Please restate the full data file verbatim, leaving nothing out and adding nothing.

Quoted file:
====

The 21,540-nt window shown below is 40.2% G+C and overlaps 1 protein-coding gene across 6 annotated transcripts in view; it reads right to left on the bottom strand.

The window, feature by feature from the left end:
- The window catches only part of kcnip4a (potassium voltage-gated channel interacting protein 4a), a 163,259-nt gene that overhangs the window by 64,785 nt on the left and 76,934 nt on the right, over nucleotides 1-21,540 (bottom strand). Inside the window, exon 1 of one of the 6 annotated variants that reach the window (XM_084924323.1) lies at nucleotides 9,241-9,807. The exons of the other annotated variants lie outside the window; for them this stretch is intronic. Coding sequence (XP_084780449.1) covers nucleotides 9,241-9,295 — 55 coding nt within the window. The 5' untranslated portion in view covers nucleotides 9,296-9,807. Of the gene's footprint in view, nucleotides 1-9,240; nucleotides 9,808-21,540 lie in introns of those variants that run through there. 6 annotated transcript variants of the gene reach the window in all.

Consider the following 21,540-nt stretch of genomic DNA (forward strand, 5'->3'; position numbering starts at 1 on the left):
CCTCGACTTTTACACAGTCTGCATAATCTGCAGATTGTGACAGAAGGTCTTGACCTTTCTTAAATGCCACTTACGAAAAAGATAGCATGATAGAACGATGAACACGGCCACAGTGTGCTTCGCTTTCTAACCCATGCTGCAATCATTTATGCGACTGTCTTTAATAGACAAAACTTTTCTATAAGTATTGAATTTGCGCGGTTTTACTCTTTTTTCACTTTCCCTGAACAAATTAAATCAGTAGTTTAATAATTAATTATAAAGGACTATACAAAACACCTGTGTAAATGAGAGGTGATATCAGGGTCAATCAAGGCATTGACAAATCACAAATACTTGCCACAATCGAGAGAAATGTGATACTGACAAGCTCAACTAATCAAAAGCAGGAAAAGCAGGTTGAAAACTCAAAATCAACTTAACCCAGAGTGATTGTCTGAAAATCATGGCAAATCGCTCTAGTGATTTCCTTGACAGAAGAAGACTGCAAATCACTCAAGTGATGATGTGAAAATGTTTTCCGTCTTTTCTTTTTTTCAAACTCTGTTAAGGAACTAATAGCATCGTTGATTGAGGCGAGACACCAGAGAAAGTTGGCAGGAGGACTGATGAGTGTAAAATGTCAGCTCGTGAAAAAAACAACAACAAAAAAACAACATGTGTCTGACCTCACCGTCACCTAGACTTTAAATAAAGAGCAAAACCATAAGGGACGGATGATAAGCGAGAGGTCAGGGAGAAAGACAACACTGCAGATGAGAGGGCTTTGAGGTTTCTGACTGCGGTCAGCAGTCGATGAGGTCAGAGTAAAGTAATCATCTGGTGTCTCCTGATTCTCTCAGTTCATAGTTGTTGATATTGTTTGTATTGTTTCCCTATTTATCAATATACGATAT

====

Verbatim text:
The 21,540-nt window shown below is 40.2% G+C and overlaps 1 protein-coding gene across 6 annotated transcripts in view; it reads right to left on the bottom strand.

The window, feature by feature from the left end:
- The window catches only part of kcnip4a (potassium voltage-gated channel interacting protein 4a), a 163,259-nt gene that overhangs the window by 64,785 nt on the left and 76,934 nt on the right, over nucleotides 1-21,540 (bottom strand). Inside the window, exon 1 of one of the 6 annotated variants that reach the window (XM_084924323.1) lies at nucleotides 9,241-9,807. The exons of the other annotated variants lie outside the window; for them this stretch is intronic. Coding sequence (XP_084780449.1) covers nucleotides 9,241-9,295 — 55 coding nt within the window. The 5' untranslated portion in view covers nucleotides 9,296-9,807. Of the gene's footprint in view, nucleotides 1-9,240; nucleotides 9,808-21,540 lie in introns of those variants that run through there. 6 annotated transcript variants of the gene reach the window in all.

Consider the following 21,540-nt stretch of genomic DNA (forward strand, 5'->3'; position numbering starts at 1 on the left):
CCTCGACTTTTACACAGTCTGCATAATCTGCAGATTGTGACAGAAGGTCTTGACCTTTCTTAAATGCCACTTACGAAAAAGATAGCATGATAGAACGATGAACACGGCCACAGTGTGCTTCGCTTTCTAACCCATGCTGCAATCATTTATGCGACTGTCTTTAATAGACAAAACTTTTCTATAAGTATTGAATTTGCGCGGTTTTACTCTTTTTTCACTTTCCCTGAACAAATTAAATCAGTAGTTTAATAATTAATTATAAAGGACTATACAAAACACCTGTGTAAATGAGAGGTGATATCAGGGTCAATCAAGGCATTGACAAATCACAAATACTTGCCACAATCGAGAGAAATGTGATACTGACAAGCTCAACTAATCAAAAGCAGGAAAAGCAGGTTGAAAACTCAAAATCAACTTAACCCAGAGTGATTGTCTGAAAATCATGGCAAATCGCTCTAGTGATTTCCTTGACAGAAGAAGACTGCAAATCACTCAAGTGATGATGTGAAAATGTTTTCCGTCTTTTCTTTTTTTCAAACTCTGTTAAGGAACTAATAGCATCGTTGATTGAGGCGAGACACCAGAGAAAGTTGGCAGGAGGACTGATGAGTGTAAAATGTCAGCTCGTGAAAAAAACAACAACAAAAAAACAACATGTGTCTGACCTCACCGTCACCTAGACTTTAAATAAAGAGCAAAACCATAAGGGACGGATGATAAGCGAGAGGTCAGGGAGAAAGACAACACTGCAGATGAGAGGGCTTTGAGGTTTCTGACTGCGGTCAGCAGTCGATGAGGTCAGAGTAAAGTAATCATCTGGTGTCTCCTGATTCTCTCAGTTCATAGTTGTTGATATTGTTTGTATTGTTTCCCTATTTATCAATATACGATAT